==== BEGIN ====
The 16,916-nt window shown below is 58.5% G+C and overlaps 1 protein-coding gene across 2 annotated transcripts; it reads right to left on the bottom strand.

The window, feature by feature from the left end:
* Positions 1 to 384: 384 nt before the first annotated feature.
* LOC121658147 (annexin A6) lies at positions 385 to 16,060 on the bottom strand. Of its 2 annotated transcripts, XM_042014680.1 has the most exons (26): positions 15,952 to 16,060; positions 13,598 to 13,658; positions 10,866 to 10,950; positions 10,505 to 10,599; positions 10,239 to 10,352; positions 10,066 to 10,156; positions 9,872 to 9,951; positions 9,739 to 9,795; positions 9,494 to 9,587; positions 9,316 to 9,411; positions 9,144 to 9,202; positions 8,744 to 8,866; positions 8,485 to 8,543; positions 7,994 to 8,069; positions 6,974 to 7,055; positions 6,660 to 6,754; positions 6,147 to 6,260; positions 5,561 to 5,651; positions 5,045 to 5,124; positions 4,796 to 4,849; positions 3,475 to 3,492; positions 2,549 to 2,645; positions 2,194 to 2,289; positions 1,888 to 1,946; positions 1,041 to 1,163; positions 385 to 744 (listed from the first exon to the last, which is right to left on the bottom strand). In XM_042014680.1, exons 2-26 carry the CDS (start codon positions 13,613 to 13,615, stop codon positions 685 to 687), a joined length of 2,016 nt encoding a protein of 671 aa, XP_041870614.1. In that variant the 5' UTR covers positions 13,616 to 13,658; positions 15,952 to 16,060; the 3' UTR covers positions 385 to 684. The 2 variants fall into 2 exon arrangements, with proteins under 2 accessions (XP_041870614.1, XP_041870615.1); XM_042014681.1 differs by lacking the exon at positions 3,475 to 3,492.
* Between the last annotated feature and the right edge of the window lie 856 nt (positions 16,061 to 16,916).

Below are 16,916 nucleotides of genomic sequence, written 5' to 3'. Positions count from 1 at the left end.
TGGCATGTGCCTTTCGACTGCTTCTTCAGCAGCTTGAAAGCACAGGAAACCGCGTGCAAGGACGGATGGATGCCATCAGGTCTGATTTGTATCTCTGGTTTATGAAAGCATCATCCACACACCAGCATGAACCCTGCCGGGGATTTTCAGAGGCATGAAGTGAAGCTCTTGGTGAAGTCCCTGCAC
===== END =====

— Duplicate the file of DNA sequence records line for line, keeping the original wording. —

The 16,916-nt window shown below is 58.5% G+C and overlaps 1 protein-coding gene across 2 annotated transcripts; it reads right to left on the bottom strand.

The window, feature by feature from the left end:
* Positions 1 to 384: 384 nt before the first annotated feature.
* LOC121658147 (annexin A6) lies at positions 385 to 16,060 on the bottom strand. Of its 2 annotated transcripts, XM_042014680.1 has the most exons (26): positions 15,952 to 16,060; positions 13,598 to 13,658; positions 10,866 to 10,950; positions 10,505 to 10,599; positions 10,239 to 10,352; positions 10,066 to 10,156; positions 9,872 to 9,951; positions 9,739 to 9,795; positions 9,494 to 9,587; positions 9,316 to 9,411; positions 9,144 to 9,202; positions 8,744 to 8,866; positions 8,485 to 8,543; positions 7,994 to 8,069; positions 6,974 to 7,055; positions 6,660 to 6,754; positions 6,147 to 6,260; positions 5,561 to 5,651; positions 5,045 to 5,124; positions 4,796 to 4,849; positions 3,475 to 3,492; positions 2,549 to 2,645; positions 2,194 to 2,289; positions 1,888 to 1,946; positions 1,041 to 1,163; positions 385 to 744 (listed from the first exon to the last, which is right to left on the bottom strand). In XM_042014680.1, exons 2-26 carry the CDS (start codon positions 13,613 to 13,615, stop codon positions 685 to 687), a joined length of 2,016 nt encoding a protein of 671 aa, XP_041870614.1. In that variant the 5' UTR covers positions 13,616 to 13,658; positions 15,952 to 16,060; the 3' UTR covers positions 385 to 684. The 2 variants fall into 2 exon arrangements, with proteins under 2 accessions (XP_041870614.1, XP_041870615.1); XM_042014681.1 differs by lacking the exon at positions 3,475 to 3,492.
* Between the last annotated feature and the right edge of the window lie 856 nt (positions 16,061 to 16,916).

Below are 16,916 nucleotides of genomic sequence, written 5' to 3'. Positions count from 1 at the left end.
TGGCATGTGCCTTTCGACTGCTTCTTCAGCAGCTTGAAAGCACAGGAAACCGCGTGCAAGGACGGATGGATGCCATCAGGTCTGATTTGTATCTCTGGTTTATGAAAGCATCATCCACACACCAGCATGAACCCTGCCGGGGATTTTCAGAGGCATGAAGTGAAGCTCTTGGTGAAGTCCCTGCAC